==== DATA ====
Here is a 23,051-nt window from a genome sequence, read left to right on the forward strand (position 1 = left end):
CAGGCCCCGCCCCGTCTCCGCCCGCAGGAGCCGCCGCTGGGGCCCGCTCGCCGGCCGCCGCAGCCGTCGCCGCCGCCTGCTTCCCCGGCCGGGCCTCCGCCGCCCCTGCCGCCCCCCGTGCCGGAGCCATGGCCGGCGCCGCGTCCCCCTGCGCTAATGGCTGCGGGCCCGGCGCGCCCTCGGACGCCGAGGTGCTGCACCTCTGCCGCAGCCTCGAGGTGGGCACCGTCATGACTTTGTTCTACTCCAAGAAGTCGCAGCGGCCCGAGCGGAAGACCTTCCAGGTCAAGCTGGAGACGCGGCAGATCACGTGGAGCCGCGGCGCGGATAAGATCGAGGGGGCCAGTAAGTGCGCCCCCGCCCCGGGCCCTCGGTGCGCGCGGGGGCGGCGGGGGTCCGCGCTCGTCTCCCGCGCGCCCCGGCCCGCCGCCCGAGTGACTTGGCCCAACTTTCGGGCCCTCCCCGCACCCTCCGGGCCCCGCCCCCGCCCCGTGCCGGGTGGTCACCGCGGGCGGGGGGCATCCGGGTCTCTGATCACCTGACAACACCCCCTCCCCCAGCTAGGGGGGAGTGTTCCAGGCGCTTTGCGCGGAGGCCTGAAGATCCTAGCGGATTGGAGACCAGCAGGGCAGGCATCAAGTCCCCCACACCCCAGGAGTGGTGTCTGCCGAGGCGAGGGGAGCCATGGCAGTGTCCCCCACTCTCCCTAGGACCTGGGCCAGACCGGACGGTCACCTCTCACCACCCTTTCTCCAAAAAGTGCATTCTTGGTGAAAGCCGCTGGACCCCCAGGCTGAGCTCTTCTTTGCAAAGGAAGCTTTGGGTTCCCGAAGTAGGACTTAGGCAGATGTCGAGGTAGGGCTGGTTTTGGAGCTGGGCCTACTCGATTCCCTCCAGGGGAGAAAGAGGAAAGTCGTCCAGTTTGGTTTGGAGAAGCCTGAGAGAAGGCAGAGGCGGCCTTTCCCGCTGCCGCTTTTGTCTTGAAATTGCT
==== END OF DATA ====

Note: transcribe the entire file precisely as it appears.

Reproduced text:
Here is a 23,051-nt window from a genome sequence, read left to right on the forward strand (position 1 = left end):
CAGGCCCCGCCCCGTCTCCGCCCGCAGGAGCCGCCGCTGGGGCCCGCTCGCCGGCCGCCGCAGCCGTCGCCGCCGCCTGCTTCCCCGGCCGGGCCTCCGCCGCCCCTGCCGCCCCCCGTGCCGGAGCCATGGCCGGCGCCGCGTCCCCCTGCGCTAATGGCTGCGGGCCCGGCGCGCCCTCGGACGCCGAGGTGCTGCACCTCTGCCGCAGCCTCGAGGTGGGCACCGTCATGACTTTGTTCTACTCCAAGAAGTCGCAGCGGCCCGAGCGGAAGACCTTCCAGGTCAAGCTGGAGACGCGGCAGATCACGTGGAGCCGCGGCGCGGATAAGATCGAGGGGGCCAGTAAGTGCGCCCCCGCCCCGGGCCCTCGGTGCGCGCGGGGGCGGCGGGGGTCCGCGCTCGTCTCCCGCGCGCCCCGGCCCGCCGCCCGAGTGACTTGGCCCAACTTTCGGGCCCTCCCCGCACCCTCCGGGCCCCGCCCCCGCCCCGTGCCGGGTGGTCACCGCGGGCGGGGGGCATCCGGGTCTCTGATCACCTGACAACACCCCCTCCCCCAGCTAGGGGGGAGTGTTCCAGGCGCTTTGCGCGGAGGCCTGAAGATCCTAGCGGATTGGAGACCAGCAGGGCAGGCATCAAGTCCCCCACACCCCAGGAGTGGTGTCTGCCGAGGCGAGGGGAGCCATGGCAGTGTCCCCCACTCTCCCTAGGACCTGGGCCAGACCGGACGGTCACCTCTCACCACCCTTTCTCCAAAAAGTGCATTCTTGGTGAAAGCCGCTGGACCCCCAGGCTGAGCTCTTCTTTGCAAAGGAAGCTTTGGGTTCCCGAAGTAGGACTTAGGCAGATGTCGAGGTAGGGCTGGTTTTGGAGCTGGGCCTACTCGATTCCCTCCAGGGGAGAAAGAGGAAAGTCGTCCAGTTTGGTTTGGAGAAGCCTGAGAGAAGGCAGAGGCGGCCTTTCCCGCTGCCGCTTTTGTCTTGAAATTGCT